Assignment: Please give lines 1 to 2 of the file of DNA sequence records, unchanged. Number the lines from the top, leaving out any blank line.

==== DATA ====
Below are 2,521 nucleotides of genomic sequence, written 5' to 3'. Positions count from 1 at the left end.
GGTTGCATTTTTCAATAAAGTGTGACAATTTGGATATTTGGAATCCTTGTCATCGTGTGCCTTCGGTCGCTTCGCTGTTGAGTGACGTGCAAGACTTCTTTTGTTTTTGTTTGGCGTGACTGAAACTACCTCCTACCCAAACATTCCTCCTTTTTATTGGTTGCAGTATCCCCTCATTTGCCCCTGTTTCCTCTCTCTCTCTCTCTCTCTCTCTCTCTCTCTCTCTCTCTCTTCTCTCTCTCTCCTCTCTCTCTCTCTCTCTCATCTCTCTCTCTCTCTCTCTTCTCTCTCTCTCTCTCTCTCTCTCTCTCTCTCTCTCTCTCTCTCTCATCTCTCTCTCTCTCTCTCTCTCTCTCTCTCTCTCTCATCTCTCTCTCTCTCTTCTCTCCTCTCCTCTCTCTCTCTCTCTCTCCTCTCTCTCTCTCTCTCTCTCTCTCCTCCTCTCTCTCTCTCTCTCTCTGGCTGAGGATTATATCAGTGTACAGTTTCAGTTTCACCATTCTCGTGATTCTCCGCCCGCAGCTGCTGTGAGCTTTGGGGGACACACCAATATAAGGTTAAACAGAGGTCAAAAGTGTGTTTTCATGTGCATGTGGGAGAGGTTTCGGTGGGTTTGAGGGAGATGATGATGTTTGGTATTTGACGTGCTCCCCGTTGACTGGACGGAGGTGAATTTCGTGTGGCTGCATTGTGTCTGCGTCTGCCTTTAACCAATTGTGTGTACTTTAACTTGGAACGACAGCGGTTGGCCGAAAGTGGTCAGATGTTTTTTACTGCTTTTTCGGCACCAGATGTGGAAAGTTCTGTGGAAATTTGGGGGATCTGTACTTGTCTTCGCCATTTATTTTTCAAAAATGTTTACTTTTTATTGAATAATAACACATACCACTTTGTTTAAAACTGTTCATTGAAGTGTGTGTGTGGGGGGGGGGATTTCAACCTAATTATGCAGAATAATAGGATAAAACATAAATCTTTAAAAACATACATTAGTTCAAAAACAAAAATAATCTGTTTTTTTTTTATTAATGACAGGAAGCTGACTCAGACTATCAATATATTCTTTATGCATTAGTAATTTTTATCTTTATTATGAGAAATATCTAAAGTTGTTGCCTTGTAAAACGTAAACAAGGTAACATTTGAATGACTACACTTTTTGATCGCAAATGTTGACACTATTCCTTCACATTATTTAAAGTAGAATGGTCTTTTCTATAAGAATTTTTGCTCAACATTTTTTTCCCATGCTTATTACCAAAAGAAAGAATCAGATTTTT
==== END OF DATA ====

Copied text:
Below are 2,521 nucleotides of genomic sequence, written 5' to 3'. Positions count from 1 at the left end.
GGTTGCATTTTTCAATAAAGTGTGACAATTTGGATATTTGGAATCCTTGTCATCGTGTGCCTTCGGTCGCTTCGCTGTTGAGTGACGTGCAAGACTTCTTTTGTTTTTGTTTGGCGTGACTGAAACTACCTCCTACCCAAACATTCCTCCTTTTTATTGGTTGCAGTATCCCCTCATTTGCCCCTGTTTCCTCTCTCTCTCTCTCTCTCTCTCTCTCTCTCTCTCTCTCTCTTCTCTCTCTCTCCTCTCTCTCTCTCTCTCTCATCTCTCTCTCTCTCTCTCTTCTCTCTCTCTCTCTCTCTCTCTCTCTCTCTCTCTCTCTCTCTCTCATCTCTCTCTCTCTCTCTCTCTCTCTCTCTCTCTCTCATCTCTCTCTCTCTCTTCTCTCCTCTCCTCTCTCTCTCTCTCTCTCCTCTCTCTCTCTCTCTCTCTCTCTCCTCCTCTCTCTCTCTCTCTCTCTGGCTGAGGATTATATCAGTGTACAGTTTCAGTTTCACCATTCTCGTGATTCTCCGCCCGCAGCTGCTGTGAGCTTTGGGGGACACACCAATATAAGGTTAAACAGAGGTCAAAAGTGTGTTTTCATGTGCATGTGGGAGAGGTTTCGGTGGGTTTGAGGGAGATGATGATGTTTGGTATTTGACGTGCTCCCCGTTGACTGGACGGAGGTGAATTTCGTGTGGCTGCATTGTGTCTGCGTCTGCCTTTAACCAATTGTGTGTACTTTAACTTGGAACGACAGCGGTTGGCCGAAAGTGGTCAGATGTTTTTTACTGCTTTTTCGGCACCAGATGTGGAAAGTTCTGTGGAAATTTGGGGGATCTGTACTTGTCTTCGCCATTTATTTTTCAAAAATGTTTACTTTTTATTGAATAATAACACATACCACTTTGTTTAAAACTGTTCATTGAAGTGTGTGTGTGGGGGGGGGGATTTCAACCTAATTATGCAGAATAATAGGATAAAACATAAATCTTTAAAAACATACATTAGTTCAAAAACAAAAATAATCTGTTTTTTTTTTATTAATGACAGGAAGCTGACTCAGACTATCAATATATTCTTTATGCATTAGTAATTTTTATCTTTATTATGAGAAATATCTAAAGTTGTTGCCTTGTAAAACGTAAACAAGGTAACATTTGAATGACTACACTTTTTGATCGCAAATGTTGACACTATTCCTTCACATTATTTAAAGTAGAATGGTCTTTTCTATAAGAATTTTTGCTCAACATTTTTTTCCCATGCTTATTACCAAAAGAAAGAATCAGATTTTT